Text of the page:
Invictus Games

Invictus Games Quilts

The Invictus Games are coming soon to Sydney!

The Games are an international sporting event for wounded or injured service men and women to inspire recovery and support rehabilitation.

Recently, at a very moving presentation, the Australian athletes and support staff were given personalized quilts and laundry bags made by the Aussie Hero Quilt team and their leader, Jan-Maree Ball O.A.M. Each quilt and laundry bag has the symbols of the sports in which the recipient is participating, the symbol of the service in which they served, their initials and done in colours or designs meaningful to them. It has taken months of organisation for this to come to fruition and quilters from all over Australia have been busy sewing. The quilters were inspired by the strength of spirit and motivation of the athletes and the athletes were very moved by the care and thoughtfulness of the quilters.

One of our bowlers from Pennant Hills Womens’ Bowling Club, Beverley Fairbairn, is a member of the group and her recipient is Davin Bretherton, who is participating in three sports, sailing, wheelchair basketball and wheelchair rugby. Davin has above knee amputation and credits sport with saving his life. He has recently returned from completing the Kokoda Track.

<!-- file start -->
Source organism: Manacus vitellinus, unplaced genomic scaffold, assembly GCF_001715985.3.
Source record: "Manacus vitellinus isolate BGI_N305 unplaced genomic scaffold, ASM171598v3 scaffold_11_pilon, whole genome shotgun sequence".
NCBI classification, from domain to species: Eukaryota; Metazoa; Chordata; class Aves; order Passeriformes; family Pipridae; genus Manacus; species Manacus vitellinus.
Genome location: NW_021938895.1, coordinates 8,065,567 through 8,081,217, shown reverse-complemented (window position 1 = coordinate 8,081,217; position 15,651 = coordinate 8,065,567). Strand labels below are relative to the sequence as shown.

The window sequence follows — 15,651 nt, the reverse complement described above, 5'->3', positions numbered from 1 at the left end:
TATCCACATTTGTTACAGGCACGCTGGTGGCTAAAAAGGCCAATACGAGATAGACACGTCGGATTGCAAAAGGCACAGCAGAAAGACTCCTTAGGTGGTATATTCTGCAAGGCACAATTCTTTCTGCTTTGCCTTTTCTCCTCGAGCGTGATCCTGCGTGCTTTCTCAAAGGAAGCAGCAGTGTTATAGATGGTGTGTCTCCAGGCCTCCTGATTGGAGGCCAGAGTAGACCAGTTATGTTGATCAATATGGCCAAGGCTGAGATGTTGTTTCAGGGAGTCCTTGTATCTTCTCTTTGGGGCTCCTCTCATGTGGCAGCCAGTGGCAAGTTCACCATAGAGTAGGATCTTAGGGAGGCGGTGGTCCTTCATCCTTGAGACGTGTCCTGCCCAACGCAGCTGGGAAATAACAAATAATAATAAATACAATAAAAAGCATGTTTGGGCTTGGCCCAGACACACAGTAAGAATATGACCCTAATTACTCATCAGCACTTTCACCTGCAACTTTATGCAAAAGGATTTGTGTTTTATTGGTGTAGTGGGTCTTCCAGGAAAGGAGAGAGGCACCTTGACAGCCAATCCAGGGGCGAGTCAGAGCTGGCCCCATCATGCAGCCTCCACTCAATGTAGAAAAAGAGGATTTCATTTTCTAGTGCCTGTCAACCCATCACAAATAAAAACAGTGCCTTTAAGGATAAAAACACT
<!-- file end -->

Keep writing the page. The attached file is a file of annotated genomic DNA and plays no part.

Jan-Maree Ball, the founder and co-ordinator of the organization is from West Pennant Hills and served in the RAAF and Navy herself. Jan-Maree explained why she formed AHQ. “Aussie Heroes was formed for three main reasons. Firstly, I have always been ashamed of the way our Vietnam Veterans were treated when they came home from the war. That cannot be allowed to happen and that is why our motto is “We care about the people, not the politics or the mission”.

Secondly, I have always felt we need to let our troops know that we appreciate them. When there is a need, be it fire, flood or earthquake, or any sort of trouble around the world, they answer the call and go wherever they are needed whenever it is. I wanted to be able to say thank you for that.

Thirdly, I heard of a soldier who was in hospital here in Australia. He was injured in Afghanistan in 2010 and flown to Germany. Whilst there he was given a quilt by the American organization Hero Quilts so that he would not be the only man in the ward without a quilt. I was grateful that the Americans were so generous but was ashamed that there was not an Australian quilt for him. These days we have Wounded Warrior Quilts in Iraq and Afghanistan and do our best to make sure that no Australian service personnel seriously wounded goes uncovered by one of our quilts.”